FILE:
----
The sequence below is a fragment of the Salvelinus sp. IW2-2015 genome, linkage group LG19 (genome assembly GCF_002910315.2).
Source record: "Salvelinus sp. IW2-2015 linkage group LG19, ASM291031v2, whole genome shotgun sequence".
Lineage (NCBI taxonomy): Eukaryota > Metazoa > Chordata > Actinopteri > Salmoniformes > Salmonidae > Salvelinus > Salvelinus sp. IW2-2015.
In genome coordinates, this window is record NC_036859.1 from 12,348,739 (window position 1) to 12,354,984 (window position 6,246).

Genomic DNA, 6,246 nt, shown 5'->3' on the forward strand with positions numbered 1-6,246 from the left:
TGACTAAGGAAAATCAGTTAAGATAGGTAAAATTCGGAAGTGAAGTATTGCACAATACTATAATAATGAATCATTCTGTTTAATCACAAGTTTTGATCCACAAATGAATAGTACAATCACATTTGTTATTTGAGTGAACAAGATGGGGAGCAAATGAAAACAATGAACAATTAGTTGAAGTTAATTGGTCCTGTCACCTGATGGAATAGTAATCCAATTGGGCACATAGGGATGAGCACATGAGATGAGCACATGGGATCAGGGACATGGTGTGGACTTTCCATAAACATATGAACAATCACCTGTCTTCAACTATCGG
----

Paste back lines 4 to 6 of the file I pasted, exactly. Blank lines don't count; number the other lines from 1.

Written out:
In genome coordinates, this window is record NC_036859.1 from 12,348,739 (window position 1) to 12,354,984 (window position 6,246).

Genomic DNA, 6,246 nt, shown 5'->3' on the forward strand with positions numbered 1-6,246 from the left:
TGACTAAGGAAAATCAGTTAAGATAGGTAAAATTCGGAAGTGAAGTATTGCACAATACTATAATAATGAATCATTCTGTTTAATCACAAGTTTTGATCCACAAATGAATAGTACAATCACATTTGTTATTTGAGTGAACAAGATGGGGAGCAAATGAAAACAATGAACAATTAGTTGAAGTTAATTGGTCCTGTCACCTGATGGAATAGTAATCCAATTGGGCACATAGGGATGAGCACATGAGATGAGCACATGGGATCAGGGACATGGTGTGGACTTTCCATAAACATATGAACAATCACCTGTCTTCAACTATCGG